Kilpatrick's wife, Marianne Means, said he died Sunday night at George Washington University Hospital. Means said he was being treated for congestive heart failure.
TV watchers in the 1970s knew Kilpatrick as the conservative half of the "Point-Counterpoint" segment of the CBS' "60 Minutes." His sparring with liberal commentator Shana Alexander was famously parodied on "Saturday Night Live."
Means, also a former journalist, described him as "a great family man" and a cultural icon of his era.
"He was a wonderful human being," said Means, 76. "He cultivated a public image on TV of being a cranky conservative ... but he wasn't a cranky conservative at home."
Before retiring a couple of years ago, he worked for years for Universal Press Syndicate.
He also was the author of a dozen books and numerous magazine articles. He wrote columns on the U.S. Supreme Court and "The Writer's Art," on the use and abuse of the English language, which appeared in hundreds of daily newspapers.
Kilpatrick was for many years a vocal supporter of racial segregation. When the U.S. Supreme Court struck down separate but equal schools in its Brown vs. Board of Education decision in 1954, he accused the court of repudiating the Constitution.
"If it be said now that the South be flouting the law, let it be said to the high court: you taught us how," he wrote. Later, he would abandon the fight, saying his views had changed.
"He apologized over and over publicly and in print when he could about being on the wrong side of the segregation issue," Means said. "He was a son of the South."
His newspaper columns were first syndicated in 1964, and two years later Kilpatrick left the Richmond (Va.) News Leader for Washington to write columns full time. He also served as contributing editor to the National Review and had a monthly column in Nation's Business.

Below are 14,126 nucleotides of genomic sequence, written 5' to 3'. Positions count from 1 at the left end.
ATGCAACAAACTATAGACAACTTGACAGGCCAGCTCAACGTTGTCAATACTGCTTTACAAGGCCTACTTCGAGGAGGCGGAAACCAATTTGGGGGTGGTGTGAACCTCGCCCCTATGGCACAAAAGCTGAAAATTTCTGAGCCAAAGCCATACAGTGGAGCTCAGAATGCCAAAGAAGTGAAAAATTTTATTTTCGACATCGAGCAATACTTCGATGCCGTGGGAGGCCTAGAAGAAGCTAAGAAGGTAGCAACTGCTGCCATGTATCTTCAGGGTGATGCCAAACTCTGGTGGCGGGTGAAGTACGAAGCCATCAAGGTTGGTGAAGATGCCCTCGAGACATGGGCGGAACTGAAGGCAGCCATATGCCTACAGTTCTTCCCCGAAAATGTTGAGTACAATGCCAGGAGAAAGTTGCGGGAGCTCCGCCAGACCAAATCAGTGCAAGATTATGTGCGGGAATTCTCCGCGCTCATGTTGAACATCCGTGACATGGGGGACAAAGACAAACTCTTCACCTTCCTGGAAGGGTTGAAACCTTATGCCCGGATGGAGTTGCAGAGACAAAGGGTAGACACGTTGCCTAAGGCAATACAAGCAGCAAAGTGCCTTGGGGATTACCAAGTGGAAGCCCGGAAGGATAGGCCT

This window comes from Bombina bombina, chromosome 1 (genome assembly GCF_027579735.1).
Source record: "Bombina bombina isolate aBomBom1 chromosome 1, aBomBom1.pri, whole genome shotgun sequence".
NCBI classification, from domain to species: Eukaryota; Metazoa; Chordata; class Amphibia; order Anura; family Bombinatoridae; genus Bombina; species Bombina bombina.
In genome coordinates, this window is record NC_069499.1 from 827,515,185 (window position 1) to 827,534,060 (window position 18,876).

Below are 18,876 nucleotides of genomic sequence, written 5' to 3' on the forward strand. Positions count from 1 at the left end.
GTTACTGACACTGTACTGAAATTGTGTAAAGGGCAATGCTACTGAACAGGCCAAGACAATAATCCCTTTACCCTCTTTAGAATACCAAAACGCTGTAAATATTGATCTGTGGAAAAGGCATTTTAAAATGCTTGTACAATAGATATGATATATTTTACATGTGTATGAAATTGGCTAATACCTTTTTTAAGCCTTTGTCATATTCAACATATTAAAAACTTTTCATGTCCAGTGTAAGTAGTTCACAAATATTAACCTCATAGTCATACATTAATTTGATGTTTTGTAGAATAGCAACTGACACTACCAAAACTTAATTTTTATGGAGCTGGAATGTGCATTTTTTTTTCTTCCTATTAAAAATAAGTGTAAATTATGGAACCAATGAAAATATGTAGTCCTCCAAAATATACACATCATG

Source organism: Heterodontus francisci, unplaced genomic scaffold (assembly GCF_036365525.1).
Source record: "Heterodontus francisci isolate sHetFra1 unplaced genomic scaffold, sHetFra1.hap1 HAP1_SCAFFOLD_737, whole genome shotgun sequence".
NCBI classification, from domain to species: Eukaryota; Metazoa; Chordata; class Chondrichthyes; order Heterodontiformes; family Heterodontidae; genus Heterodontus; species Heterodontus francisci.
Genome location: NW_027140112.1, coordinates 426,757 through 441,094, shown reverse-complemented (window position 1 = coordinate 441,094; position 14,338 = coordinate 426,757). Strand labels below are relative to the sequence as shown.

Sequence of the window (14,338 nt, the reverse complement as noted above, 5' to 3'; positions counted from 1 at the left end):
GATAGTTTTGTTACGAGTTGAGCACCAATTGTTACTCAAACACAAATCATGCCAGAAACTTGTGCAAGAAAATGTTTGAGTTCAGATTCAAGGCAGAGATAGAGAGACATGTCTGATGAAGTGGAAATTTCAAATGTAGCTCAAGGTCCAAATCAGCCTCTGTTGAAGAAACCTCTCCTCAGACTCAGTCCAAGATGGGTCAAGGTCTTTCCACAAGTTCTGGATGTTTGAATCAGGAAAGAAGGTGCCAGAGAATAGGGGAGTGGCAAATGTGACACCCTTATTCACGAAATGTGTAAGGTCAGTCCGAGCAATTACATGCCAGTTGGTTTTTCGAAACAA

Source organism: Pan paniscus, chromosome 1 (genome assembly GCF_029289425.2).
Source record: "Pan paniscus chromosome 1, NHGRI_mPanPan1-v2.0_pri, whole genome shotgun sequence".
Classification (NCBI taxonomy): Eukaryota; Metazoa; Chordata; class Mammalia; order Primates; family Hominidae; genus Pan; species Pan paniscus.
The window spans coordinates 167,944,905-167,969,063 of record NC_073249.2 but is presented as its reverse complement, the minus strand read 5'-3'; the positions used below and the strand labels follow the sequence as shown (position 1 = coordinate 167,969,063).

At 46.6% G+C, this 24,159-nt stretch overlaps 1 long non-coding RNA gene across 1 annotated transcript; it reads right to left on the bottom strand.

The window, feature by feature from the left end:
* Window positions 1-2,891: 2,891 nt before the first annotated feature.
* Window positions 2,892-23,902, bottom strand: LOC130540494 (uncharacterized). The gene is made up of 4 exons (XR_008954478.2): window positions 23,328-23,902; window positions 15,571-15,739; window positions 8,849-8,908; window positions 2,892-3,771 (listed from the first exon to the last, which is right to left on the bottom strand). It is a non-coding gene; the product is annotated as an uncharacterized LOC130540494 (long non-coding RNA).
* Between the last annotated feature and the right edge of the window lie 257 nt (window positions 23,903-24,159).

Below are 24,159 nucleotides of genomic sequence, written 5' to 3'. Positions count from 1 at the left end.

He appeared as an analyst on television's "Agronsky and Company" and was on "60 Minutes," teamed first with liberal Nicholas Von Hoffman and then, starting in 1975, with Alexander.
The in-your-face, conservative vs. liberal format is now widely duplicated on broadcast and cable channels.
"People love to watch other people go at it. It does make for good entertainment," Kilpatrick commented in 1981 in a Washington Post story about a similar program.
But to baby boomers, the "60 Minutes" pairing would be forever known as the source for the Dan Aykroyd-Jane Curtin "SNL" parody, in which Aykroyd dismissed Curtin's opinions with a terse, "Jane, you ignorant slut."
Conservatives, Kilpatrick wrote in Nation's Business in 1978, "believe that a civilized society demands orders and classes, that men are not inherently equal, that change and reform are not identical, that in a free society men are children of God and not wards of the state."
Kilpatrick also had a sense of whimsy, and as a young reporter he once tried to get a state lawmaker to introduce a bill outlawing the month of February.
One of his most popular columns had nothing to do with politics but how to deal with a skunk that had taken up residence beneath the office in his home in the Blue Ridge Mountains of Virginia. More than 500 readers sent suggestions.
Much of Kilpatrick's later work focused on writing well.
"Be clear, be clear, be clear!" he admonished in his book "The Writer's Art," published in 1984. "Your image or idea may be murky but do not write murkily about it. Be murky clearly."
Kilpatrick was born Nov. 1, 1920. The man known as "Kilpo" to his media colleagues was one of three children of an Oklahoma City lumber dealer and his wife. He showed an early penchant for letters, reading by age 4 and deciding early on he wanted to be a newsman.
He worked summers as a copyboy at the Oklahoma City Times while studying journalism at the University of Missouri.
After graduation in 1941, Kilpatrick took a job with the Richmond News Leader. In 10 years, he was the newspaper's editor in chief.
Kilpatrick, who received numerous journalism awards, was one of the few columnists ever honored as a fellow of the Society of Professional Journalists.
Other honors included the William Allen White Award from the University of Kansas and the Carr Van Anda Award from Ohio University. Kilpatrick was also a trustee of the Supreme Court Historical Society and a founding trustee of the Thomas Jefferson Center for the Protection of Free Expression.
His first wife, sculptor Marie Pietri, died of cancer in 1997. In 1998, Kilpatrick married Marianne Means, a longtime Washington columnist for Hearst Newspapers.